I’ve just reorganized my entryway in an effort to spruce things up for fall – and to find a way to banish the baskets overflowing with shoes right by the front door. I only recently moved in, and up until now, I’d been using the handy closet in the hall to store the Christmas tree, some gardening supplies, cycling gear and the contents of what would be my ‘man drawer’.
This didn’t make any sense, but finding homes for things had felt never-ending after unpacking every last moving box. But what I’ve realized is, to organize an entryway, you ideally need some closed storage.
It was a bit of a home-organizing jigsaw puzzle (now where do I put my gardening stuff?) but creating an entryway closet dedicated to shoes and coats in my small entryway has made a huge difference, and my winter coats and boots all have plenty of space.
How I hide shoes in my entryway
With the help of some entryway storage solutions, I’ve made my entryway much more spacious, practical and welcoming.
Making a mini ‘cloakroom’
As H&G’s Solved section editor, I see lots of beautiful entryways – and clever solutions for keeping them organized – every single day. And I think it’s a key space that deserves some proper attention. As you’ll have no doubt heard people say many times before, the entryway sets the tone for the rest of your home and needs to make a good first impression, for you and your guests.
It’s the trunk of the tree with all of the rooms branching off it, and because it’s such a transitional space we tend not to devote as much time mood boarding our entryway compared to the kitchen.
I recently moved into a new apartment after living in a studio that didn’t really have an entryway at all. And I wanted to avoid ending up with a space cluttered with coats, bags, and shoes and planned to create a space that greets me as I come home and frees up some space in my closet.
While we all want our homes to be both practical and pretty, I err on the side of practical, especially when it comes to storage ideas. Home organizing should mean you know where your things are, rather than making your house look perfect.
Without spending much money, I’ve created a simple solution that ensures the only shoes you can see are the ones belonging to guests, which, yes, they have definitely been asked to take off.
Too many shoes in the entryway is a common problem – it’s hard enough when you live alone – and finding good shoe storage ideas that keep them hidden is a simple way to maintain a nice-smelling entryway.
When I first moved in, I used two storage baskets for everyday trainers, boots and running shoes, and kept the rest in the closet, where I totally forgot about them. As I mentioned, there was a closet down the hall which I used for some bulky items I hadn’t found a home for.
As I slowly got the apartment more organized and created space in my bedroom closet for all my seasonal decorations, I managed to clear out the closet in the hall entirely so that I could make it into a mini ‘cloakroom’. It seemed the perfect use of the space because of its location down the hall towards the living room, so I bought an inexpensive, narrow shoe rack that I built myself, and some coat hooks, at Wayfair, that I’ve screwed onto the inside of the closet door to use the vertical space efficiently.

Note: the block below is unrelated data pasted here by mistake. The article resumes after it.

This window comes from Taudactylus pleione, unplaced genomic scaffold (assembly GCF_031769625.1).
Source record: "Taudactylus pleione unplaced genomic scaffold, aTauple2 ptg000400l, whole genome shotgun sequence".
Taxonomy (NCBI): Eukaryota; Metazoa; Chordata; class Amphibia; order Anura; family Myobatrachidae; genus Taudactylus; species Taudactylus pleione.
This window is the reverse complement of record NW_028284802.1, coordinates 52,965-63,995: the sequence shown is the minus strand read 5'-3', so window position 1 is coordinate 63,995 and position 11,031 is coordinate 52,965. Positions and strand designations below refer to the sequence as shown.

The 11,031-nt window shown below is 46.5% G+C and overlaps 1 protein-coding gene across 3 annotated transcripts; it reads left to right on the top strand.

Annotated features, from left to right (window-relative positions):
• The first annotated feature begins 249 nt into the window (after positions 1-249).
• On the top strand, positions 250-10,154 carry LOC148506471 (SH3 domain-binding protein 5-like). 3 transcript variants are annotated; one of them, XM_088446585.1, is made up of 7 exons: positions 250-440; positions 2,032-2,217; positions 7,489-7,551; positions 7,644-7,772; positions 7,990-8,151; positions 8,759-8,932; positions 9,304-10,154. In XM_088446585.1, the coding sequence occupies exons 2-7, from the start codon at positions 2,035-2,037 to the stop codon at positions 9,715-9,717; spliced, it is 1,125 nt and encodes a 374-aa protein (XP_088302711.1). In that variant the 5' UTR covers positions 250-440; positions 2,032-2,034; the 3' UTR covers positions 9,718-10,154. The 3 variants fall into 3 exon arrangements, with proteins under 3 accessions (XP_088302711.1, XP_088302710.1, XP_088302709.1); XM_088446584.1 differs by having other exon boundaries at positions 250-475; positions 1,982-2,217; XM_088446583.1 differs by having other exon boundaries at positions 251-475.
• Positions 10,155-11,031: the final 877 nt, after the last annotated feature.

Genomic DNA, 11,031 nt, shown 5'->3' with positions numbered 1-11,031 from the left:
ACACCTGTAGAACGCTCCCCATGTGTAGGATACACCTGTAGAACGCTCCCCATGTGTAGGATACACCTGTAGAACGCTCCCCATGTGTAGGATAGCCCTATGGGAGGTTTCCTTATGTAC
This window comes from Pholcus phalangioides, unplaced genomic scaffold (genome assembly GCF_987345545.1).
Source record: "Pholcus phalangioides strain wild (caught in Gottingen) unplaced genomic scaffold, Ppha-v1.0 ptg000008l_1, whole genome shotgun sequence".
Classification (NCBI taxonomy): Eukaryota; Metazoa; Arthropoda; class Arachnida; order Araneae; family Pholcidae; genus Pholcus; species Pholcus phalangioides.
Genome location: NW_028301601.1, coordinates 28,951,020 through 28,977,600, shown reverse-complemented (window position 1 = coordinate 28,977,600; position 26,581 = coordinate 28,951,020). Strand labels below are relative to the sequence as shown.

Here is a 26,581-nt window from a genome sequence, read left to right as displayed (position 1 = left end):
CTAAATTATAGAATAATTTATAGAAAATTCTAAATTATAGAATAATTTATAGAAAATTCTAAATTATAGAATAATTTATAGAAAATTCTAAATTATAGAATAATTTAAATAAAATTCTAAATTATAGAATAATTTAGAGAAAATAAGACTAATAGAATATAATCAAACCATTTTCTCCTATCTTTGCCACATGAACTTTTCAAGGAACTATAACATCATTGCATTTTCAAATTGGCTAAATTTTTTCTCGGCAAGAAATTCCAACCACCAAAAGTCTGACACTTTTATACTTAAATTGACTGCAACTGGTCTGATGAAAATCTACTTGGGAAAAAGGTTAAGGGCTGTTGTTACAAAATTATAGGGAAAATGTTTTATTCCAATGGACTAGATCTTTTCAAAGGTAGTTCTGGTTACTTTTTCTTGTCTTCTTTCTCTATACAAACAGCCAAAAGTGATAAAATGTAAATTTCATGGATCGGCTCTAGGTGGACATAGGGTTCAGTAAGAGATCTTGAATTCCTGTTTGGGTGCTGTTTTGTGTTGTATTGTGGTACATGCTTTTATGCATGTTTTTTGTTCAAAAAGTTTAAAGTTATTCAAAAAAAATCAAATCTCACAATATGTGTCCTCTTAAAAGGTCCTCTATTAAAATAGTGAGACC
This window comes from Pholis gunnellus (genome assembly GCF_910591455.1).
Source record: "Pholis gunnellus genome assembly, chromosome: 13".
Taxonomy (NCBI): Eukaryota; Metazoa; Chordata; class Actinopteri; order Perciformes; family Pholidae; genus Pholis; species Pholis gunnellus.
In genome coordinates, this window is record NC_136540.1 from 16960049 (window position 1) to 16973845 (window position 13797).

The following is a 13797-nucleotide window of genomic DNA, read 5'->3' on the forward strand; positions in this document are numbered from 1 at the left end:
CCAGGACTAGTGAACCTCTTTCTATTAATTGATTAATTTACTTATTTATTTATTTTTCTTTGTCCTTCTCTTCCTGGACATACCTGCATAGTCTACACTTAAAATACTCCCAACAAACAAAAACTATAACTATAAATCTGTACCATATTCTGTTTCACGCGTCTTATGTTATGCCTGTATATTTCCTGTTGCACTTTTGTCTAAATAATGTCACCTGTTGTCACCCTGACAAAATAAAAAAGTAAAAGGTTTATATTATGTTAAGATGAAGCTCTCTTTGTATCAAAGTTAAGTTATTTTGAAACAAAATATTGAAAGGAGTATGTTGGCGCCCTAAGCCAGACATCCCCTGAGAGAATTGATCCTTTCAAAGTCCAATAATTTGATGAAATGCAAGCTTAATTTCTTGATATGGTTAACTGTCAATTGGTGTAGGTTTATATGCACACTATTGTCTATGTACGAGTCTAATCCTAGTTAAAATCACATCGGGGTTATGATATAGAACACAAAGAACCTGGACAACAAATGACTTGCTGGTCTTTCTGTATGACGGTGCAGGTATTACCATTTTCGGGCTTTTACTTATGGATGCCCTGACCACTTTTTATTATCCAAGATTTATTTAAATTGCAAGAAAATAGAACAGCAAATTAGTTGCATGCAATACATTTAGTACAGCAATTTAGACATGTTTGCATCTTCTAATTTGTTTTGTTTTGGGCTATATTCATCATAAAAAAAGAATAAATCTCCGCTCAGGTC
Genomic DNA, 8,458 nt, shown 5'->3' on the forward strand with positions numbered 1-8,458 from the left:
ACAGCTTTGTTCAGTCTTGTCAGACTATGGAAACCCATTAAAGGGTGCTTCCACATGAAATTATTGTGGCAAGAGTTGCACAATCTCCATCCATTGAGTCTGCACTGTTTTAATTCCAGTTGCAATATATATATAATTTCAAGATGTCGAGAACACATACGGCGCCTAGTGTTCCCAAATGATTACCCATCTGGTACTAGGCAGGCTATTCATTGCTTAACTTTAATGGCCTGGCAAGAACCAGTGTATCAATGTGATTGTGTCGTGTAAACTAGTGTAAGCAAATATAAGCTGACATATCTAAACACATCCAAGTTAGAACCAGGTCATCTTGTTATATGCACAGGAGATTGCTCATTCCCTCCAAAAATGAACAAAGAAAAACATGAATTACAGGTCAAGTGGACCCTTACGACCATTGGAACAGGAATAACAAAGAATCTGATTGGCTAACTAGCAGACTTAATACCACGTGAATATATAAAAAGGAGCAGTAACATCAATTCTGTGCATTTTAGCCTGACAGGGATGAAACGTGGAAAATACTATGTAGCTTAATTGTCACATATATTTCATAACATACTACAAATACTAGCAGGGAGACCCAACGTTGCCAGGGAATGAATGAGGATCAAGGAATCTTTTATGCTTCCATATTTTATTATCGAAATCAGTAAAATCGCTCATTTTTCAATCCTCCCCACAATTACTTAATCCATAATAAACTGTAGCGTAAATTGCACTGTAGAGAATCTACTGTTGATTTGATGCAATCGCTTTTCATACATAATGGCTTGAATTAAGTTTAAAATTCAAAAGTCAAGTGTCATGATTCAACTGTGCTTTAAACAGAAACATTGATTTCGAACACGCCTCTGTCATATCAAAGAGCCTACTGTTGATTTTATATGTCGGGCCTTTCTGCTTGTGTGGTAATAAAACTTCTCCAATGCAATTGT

Luckily, there was a shelf in the closet already, but it was positioned too high up where it would have got in the way of the coats. When I tried to move it down, it no longer fit, so I got a family member to cut it down for me, and now I’ve got plenty of space for shoes, and they are all hidden away.
Anything I wear less goes in my bedroom closet, and if I’m honest, I should either try to revive some of them by washing my sneakers and brightening them up with some white vinegar and hydrogen peroxide, or just get rid of them. The ‘what if I need them’ mentality can be really hard to shake off sometimes.
Bamboo Shoe Rack, $46.99 at Target
I purchased a narrow 3-tier shoe rack like this one from Target which slots neatly into the bottom of the closet, using space that would probably have otherwise gone to waste.
It felt like there were a million and one things to sort out and organize after moving house, and I’ve only just made the cloakroom space about two months after moving in, but it’s good timing ahead of the colder seasons, and will mean when people come over, there’s somewhere for them to hang their winter coats and put their shoes. Having just moved from London to Sheffield, I think I’ll be glad to have a dedicated space for coats ahead over the colder winter up here.
Often when people come over, there’s a pile up by the front door as everyone puts on their shoes to leave, so I’m hoping that having the entryway closet will make the hallway more practical and stop too many people lingering right by the front door where there isn’t much space.
In the summer, I’ll vacuum pack my winter coats away and the cupboard can be used for storing other things.
How do you store kids’ shoes in the entryway?
There are a lot of options, but using color and labels will make it clear which shoes belong to who and encourage kids to put shoes back. So you could use cubbie storage with colorful baskets for each child’s shoes, or try a storage bench where they can store their shoes away out of sight. If there’s enough space, dedicate an area of the entryway just to kids’ shoes – shoe racks are great for this as they take up little floor space.
Creating the ‘cloakroom’ closet also meant I dug out my hiking boots from deep in the bedroom closet, and the very next day I ended up heading out on a walk to the peak district for the first time in years. Maybe there’s something to be said for organizing for the life you want and to make it easier for you to engage in hobbies by having what you need readily available.